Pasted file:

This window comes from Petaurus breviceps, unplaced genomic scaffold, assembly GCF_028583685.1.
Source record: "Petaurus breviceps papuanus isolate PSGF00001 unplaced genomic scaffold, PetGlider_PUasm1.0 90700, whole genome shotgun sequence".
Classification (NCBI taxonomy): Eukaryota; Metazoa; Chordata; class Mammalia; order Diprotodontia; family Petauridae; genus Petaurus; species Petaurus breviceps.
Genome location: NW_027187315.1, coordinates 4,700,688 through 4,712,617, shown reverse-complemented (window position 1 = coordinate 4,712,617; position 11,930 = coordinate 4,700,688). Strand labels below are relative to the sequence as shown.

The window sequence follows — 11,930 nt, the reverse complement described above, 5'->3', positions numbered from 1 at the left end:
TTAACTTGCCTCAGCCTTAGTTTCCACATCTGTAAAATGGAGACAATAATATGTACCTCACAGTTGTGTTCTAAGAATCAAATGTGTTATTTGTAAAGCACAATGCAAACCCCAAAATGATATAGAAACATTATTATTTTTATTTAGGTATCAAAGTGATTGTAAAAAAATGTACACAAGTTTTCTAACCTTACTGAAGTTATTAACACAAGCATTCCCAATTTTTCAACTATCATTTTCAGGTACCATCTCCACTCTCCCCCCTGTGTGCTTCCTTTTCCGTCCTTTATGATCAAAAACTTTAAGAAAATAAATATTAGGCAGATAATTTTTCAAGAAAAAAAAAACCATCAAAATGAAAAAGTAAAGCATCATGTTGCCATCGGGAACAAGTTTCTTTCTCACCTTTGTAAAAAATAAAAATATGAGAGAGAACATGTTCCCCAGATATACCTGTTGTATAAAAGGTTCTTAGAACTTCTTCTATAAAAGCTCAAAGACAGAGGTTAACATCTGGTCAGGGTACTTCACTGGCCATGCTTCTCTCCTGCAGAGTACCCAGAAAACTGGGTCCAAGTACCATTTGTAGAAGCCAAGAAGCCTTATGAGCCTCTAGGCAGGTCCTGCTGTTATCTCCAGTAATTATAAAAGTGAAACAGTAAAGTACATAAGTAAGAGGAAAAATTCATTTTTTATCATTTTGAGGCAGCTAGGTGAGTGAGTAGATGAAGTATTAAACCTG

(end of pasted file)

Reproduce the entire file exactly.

This window comes from Petaurus breviceps, unplaced genomic scaffold, assembly GCF_028583685.1.
Source record: "Petaurus breviceps papuanus isolate PSGF00001 unplaced genomic scaffold, PetGlider_PUasm1.0 90700, whole genome shotgun sequence".
Classification (NCBI taxonomy): Eukaryota; Metazoa; Chordata; class Mammalia; order Diprotodontia; family Petauridae; genus Petaurus; species Petaurus breviceps.
Genome location: NW_027187315.1, coordinates 4,700,688 through 4,712,617, shown reverse-complemented (window position 1 = coordinate 4,712,617; position 11,930 = coordinate 4,700,688). Strand labels below are relative to the sequence as shown.

The window sequence follows — 11,930 nt, the reverse complement described above, 5'->3', positions numbered from 1 at the left end:
TTAACTTGCCTCAGCCTTAGTTTCCACATCTGTAAAATGGAGACAATAATATGTACCTCACAGTTGTGTTCTAAGAATCAAATGTGTTATTTGTAAAGCACAATGCAAACCCCAAAATGATATAGAAACATTATTATTTTTATTTAGGTATCAAAGTGATTGTAAAAAAATGTACACAAGTTTTCTAACCTTACTGAAGTTATTAACACAAGCATTCCCAATTTTTCAACTATCATTTTCAGGTACCATCTCCACTCTCCCCCCTGTGTGCTTCCTTTTCCGTCCTTTATGATCAAAAACTTTAAGAAAATAAATATTAGGCAGATAATTTTTCAAGAAAAAAAAAACCATCAAAATGAAAAAGTAAAGCATCATGTTGCCATCGGGAACAAGTTTCTTTCTCACCTTTGTAAAAAATAAAAATATGAGAGAGAACATGTTCCCCAGATATACCTGTTGTATAAAAGGTTCTTAGAACTTCTTCTATAAAAGCTCAAAGACAGAGGTTAACATCTGGTCAGGGTACTTCACTGGCCATGCTTCTCTCCTGCAGAGTACCCAGAAAACTGGGTCCAAGTACCATTTGTAGAAGCCAAGAAGCCTTATGAGCCTCTAGGCAGGTCCTGCTGTTATCTCCAGTAATTATAAAAGTGAAACAGTAAAGTACATAAGTAAGAGGAAAAATTCATTTTTTATCATTTTGAGGCAGCTAGGTGAGTGAGTAGATGAAGTATTAAACCTG